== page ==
Are 'superfruits' a magic bullet to ward off cancer? Not quite.

If an apple a day keeps the doctor away, can drinking noni or pomegranate juice, popping acai palm berry supplements or munching on wolfberries ward off cancer?

Probably not, says Dr. David Euhus, professor of surgery at UT Southwestern Medical Center and an expert in cancer genetics and risk assessment. So-called “superfruits” marketed by companies for their supposedly high nutritional and antioxidant content really have no documented impact on keeping cancer at bay in humans.

“There’s really no superfood that’s been proven to reduce the risk of cancer,” Dr. Euhus says. “The antioxidants in clinical trials have not shown an effect on cancer rates.”

While some animal studies have linked eating certain foods with cancer reduction, those results have not been duplicated in human trials. Certain vegetables, such as cauliflower, Brussels sprouts and broccoli, have nutritional content that Dr. Euhus finds “intriguing” in terms of potential disease-fighting properties, but study results in those as well remain inconclusive.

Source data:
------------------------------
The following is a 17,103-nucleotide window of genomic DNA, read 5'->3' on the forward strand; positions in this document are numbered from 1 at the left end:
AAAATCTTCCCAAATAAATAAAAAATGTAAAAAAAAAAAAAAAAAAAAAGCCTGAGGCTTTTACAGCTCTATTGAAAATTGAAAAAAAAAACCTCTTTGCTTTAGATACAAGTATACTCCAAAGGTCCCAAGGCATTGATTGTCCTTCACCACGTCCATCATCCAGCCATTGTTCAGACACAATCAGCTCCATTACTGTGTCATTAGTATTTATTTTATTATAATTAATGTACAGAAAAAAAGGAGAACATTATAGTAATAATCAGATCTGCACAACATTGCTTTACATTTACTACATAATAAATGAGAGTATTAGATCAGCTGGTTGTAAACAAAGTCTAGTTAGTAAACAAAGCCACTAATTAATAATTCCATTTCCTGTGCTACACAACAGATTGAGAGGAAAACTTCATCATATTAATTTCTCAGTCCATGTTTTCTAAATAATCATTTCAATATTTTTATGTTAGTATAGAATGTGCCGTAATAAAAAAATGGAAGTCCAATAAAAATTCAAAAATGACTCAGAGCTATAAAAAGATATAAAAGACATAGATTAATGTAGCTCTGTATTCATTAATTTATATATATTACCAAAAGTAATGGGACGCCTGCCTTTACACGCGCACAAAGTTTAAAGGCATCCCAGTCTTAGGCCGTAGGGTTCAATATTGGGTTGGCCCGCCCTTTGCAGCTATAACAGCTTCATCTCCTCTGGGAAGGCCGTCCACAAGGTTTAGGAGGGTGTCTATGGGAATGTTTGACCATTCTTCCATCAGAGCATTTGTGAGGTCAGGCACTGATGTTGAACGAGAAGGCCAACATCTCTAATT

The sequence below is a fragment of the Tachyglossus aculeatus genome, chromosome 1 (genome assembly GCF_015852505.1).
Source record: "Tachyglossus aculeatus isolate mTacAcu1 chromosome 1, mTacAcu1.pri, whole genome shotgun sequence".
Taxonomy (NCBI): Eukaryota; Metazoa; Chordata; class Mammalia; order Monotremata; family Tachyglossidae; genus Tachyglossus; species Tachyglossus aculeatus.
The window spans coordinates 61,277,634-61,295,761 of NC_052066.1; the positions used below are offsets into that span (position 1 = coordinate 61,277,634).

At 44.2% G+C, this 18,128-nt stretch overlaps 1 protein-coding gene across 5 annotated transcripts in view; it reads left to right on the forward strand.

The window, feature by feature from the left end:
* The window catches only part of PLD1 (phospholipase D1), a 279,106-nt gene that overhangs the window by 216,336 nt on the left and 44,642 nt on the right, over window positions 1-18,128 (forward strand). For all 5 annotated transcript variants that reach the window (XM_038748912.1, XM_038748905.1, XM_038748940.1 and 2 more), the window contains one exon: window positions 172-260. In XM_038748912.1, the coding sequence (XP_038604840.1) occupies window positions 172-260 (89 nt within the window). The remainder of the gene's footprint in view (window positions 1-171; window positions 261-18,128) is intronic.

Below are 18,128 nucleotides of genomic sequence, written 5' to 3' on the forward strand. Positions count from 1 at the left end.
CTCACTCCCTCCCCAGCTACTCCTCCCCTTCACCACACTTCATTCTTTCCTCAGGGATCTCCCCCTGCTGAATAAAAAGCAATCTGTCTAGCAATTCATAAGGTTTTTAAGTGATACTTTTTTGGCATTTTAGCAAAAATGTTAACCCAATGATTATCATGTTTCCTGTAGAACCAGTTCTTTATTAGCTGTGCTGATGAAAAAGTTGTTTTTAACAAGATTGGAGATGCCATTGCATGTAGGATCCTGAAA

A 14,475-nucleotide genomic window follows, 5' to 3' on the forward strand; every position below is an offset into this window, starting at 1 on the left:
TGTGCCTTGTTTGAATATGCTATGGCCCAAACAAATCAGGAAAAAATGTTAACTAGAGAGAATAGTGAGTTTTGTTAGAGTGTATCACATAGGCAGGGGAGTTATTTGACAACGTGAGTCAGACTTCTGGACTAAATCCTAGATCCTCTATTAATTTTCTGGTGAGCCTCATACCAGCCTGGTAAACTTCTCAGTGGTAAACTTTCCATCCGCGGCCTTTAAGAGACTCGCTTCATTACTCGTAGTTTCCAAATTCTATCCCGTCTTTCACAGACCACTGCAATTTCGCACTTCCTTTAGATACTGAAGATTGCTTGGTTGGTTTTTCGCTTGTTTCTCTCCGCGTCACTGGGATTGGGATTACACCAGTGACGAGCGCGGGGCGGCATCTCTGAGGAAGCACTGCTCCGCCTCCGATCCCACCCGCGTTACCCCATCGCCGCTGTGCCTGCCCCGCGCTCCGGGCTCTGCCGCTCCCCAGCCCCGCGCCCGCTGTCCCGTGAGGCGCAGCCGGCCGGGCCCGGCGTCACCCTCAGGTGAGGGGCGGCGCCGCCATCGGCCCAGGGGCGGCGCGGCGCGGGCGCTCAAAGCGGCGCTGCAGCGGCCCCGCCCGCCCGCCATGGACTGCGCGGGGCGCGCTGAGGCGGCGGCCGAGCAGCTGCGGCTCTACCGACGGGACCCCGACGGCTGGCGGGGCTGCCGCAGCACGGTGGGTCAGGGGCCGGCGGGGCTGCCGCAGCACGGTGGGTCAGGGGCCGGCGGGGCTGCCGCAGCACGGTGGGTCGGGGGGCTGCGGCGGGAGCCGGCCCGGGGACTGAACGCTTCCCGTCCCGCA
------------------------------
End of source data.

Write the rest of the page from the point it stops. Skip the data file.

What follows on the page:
So what, if anything, can be done to ward off cancer in terms of diet and exercise? Dr. Euhus says to stay away from simple sugars that can raise insulin levels, which have been linked to increased breast cancer rates. While diet connections are harder to prove, Dr. Euhus says frequent exercise consistently has been shown to reduce breast cancer rates.

As for fruit, which most people lump into a “healthy” category, Dr. Euhus warns people that fruits are still loaded with natural sugar, so quantities should be limited. “I think of fruit as a dessert and not as a medicine,” says Dr. Euhus.

Visit to learn more about UT Southwestern’s clinical services in cancer.

Media Contact:">Debbie Bolles

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